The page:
Addressing Quaternary Ammonia in Wastewater Treatment System Designs
Posted on by Allison Blodig, REHS
Question of the Week: What can we do on the design side to address the use of quaternary ammonia?
What is quaternary ammonia? Quaternary ammonia compounds, or “quats” are classified as pesticides by the EPA and are a common ingredient in sanitizing products used in commercial facilities and in homes. In commercial food preparation facilities, they are used in their 3-vat sink washing procedures as the final sanitizer. In both commercial facilities and homes this ingredient can be found in bathroom and toilet bowl cleaners, liquid fabric softeners, laundry sanitizers, and some anti-bacterial hand soaps. Quats are not volatile compounds like chlorine that get bound up quickly in a septic environment. They keep killing bacteria for a long time.
So, how can wastewater treatment systems be designed to address facility use of quaternary ammonia? Unfortunately, there is no way to design a part of the system to lessen the effect of quaternary ammonia sanitizers. If the owners are using these products in a lot of applications and will not change their product use or the amount they are using, then the system will struggle to treat wastewater, especially if the system needs to reduce nitrogen.
It comes down to educating the property owner and changing habits. I have had success getting restaurants and homeowners to switch away from quats if they need nitrogen removal. It simply will not perform well if they do not stop the use of these products and their permits can be violated.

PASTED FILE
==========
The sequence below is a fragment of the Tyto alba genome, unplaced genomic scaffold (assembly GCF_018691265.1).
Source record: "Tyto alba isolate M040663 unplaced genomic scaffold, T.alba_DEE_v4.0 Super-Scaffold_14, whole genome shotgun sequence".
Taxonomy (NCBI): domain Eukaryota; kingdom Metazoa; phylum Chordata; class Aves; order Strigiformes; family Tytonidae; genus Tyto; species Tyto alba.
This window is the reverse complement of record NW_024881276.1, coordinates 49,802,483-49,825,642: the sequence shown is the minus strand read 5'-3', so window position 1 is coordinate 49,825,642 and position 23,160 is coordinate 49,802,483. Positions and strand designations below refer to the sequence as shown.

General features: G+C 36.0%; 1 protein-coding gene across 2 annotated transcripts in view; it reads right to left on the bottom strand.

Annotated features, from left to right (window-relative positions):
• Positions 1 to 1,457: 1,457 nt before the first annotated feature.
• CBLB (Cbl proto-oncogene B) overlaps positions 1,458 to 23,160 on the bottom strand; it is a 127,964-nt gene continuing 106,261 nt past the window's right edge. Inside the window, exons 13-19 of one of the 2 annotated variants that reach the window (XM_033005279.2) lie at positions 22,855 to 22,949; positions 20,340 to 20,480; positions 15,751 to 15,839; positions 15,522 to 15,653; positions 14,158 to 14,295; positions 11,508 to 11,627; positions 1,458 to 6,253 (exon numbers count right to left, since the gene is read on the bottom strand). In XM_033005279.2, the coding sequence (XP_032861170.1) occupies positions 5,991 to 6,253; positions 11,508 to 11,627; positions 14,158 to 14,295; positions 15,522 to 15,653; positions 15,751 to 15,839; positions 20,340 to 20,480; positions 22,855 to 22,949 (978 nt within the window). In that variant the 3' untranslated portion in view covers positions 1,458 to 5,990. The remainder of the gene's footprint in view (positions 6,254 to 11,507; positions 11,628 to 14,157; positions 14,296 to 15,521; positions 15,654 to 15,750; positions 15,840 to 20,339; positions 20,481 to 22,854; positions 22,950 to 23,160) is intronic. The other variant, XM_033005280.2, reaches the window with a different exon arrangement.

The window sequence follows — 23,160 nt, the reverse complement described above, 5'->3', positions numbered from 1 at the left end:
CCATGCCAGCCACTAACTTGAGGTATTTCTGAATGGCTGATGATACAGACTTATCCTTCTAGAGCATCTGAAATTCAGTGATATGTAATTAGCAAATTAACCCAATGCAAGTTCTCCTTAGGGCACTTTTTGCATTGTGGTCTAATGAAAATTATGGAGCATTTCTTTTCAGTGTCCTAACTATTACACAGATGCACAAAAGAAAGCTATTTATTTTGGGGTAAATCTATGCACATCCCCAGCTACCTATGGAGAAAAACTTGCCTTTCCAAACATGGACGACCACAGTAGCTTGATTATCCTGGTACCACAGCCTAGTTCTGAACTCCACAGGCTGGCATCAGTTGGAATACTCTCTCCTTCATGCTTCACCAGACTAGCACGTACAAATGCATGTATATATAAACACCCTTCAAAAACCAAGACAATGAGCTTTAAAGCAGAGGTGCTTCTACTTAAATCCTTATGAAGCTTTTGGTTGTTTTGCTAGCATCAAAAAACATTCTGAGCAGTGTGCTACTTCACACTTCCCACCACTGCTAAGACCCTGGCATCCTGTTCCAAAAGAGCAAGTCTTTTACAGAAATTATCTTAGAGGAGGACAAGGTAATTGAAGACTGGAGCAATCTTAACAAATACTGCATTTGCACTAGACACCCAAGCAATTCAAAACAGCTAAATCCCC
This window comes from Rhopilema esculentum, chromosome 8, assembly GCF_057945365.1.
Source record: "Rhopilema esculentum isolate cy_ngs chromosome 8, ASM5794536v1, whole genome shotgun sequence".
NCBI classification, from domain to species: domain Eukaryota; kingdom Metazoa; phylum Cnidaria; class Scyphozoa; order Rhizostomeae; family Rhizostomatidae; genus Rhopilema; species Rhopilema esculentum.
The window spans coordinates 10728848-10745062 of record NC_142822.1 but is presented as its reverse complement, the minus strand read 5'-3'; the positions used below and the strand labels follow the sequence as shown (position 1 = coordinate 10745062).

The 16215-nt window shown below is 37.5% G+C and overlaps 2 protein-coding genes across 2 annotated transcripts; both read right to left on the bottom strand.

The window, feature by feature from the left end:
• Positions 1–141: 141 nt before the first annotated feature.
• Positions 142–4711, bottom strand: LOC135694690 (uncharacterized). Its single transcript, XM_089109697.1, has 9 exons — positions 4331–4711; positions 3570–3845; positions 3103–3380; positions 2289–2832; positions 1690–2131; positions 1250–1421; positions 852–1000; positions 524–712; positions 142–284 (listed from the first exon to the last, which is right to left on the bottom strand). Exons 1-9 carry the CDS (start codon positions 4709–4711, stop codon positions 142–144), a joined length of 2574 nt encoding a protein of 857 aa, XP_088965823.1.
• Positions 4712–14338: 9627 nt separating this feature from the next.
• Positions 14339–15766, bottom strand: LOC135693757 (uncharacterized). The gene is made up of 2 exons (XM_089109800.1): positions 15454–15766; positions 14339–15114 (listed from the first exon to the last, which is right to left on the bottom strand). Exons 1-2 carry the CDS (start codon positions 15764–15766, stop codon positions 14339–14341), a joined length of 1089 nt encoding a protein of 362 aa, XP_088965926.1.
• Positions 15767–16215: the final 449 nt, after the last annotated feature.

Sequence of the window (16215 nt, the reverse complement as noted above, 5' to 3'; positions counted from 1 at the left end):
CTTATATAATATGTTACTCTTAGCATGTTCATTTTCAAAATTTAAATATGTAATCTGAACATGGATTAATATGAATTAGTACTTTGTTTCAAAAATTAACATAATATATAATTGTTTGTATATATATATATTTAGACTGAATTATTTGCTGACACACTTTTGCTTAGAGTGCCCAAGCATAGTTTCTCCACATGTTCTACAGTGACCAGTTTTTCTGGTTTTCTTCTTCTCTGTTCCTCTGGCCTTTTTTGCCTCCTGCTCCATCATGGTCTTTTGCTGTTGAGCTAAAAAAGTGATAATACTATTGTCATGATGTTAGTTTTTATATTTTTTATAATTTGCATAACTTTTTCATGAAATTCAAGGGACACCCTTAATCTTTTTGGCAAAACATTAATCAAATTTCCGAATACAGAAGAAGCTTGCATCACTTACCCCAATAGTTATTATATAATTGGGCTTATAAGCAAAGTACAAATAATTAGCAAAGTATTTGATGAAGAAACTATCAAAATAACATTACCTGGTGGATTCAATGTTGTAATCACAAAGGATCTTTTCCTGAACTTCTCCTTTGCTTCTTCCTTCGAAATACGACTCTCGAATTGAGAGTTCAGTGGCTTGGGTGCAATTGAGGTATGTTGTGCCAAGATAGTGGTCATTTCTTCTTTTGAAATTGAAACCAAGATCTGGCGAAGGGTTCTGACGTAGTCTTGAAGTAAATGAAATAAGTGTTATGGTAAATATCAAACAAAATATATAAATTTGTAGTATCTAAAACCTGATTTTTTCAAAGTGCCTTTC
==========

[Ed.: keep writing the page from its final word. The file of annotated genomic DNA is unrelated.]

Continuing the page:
If the system is a conventional septic and/or they do not need nitrogen removal, owners can slow down on the use of quats. For instance, if a restaurant facility insists on staying with quats, they should only change their 3-vat sink water if it is below 75 degrees or when it has lost its effectiveness (evaluated by utilizing test strips required by the food code), NOT every time they change their dishwashing water. In a home, stopping the use of laundry sanitizers or liquid fabric softeners will likely be the place to make an impact. If owners are not overusing quat sanitizers, then the system should be able to function assuming all other things are designed properly to meet the influent loading on the drainfield or the aerobic treatment system.
About the Author
Allison Blodig, REHS
Wastewater Treatment Systems Specialist
Allison has been in the onsite wastewater treatment industry since 1997, first as a regulatory official and then in the wastewater treatment manufacturing industry participating in sales, regulatory affairs, design reviews, and training for a national treatment system manufacturer. Ms. Blodig had her own company for 3 years called GYST (Get Your “Stuff” Together) Consulting, specializing in regulatory consulting, market research, and training across the US. Currently she is an Engineered Systems Specialist with Infiltrator Water Technologies, a leading developer of decentralized wastewater treatment technology. Along with a degree in Biology from Benedictine College in Atchison, KS, she has been a Registered Environmental Health Specialist and member of the National Environmental Health Association since She is also very active with the National Onsite Wastewater Recycling Association (NOWRA) and is the former chair of the Technical Practices Committee, current chair of the Conference Committee and participates in the Online Education Committee. She has participated in the NSF Joint Committee on wastewater, participating in task groups and annual meetings. Allison received the Women in Manufacturing award in 2012 and was the 2017 recipient of the Raymond Peat Lifetime Achievement award for outstanding achievement in the Kansas onsite wastewater field.
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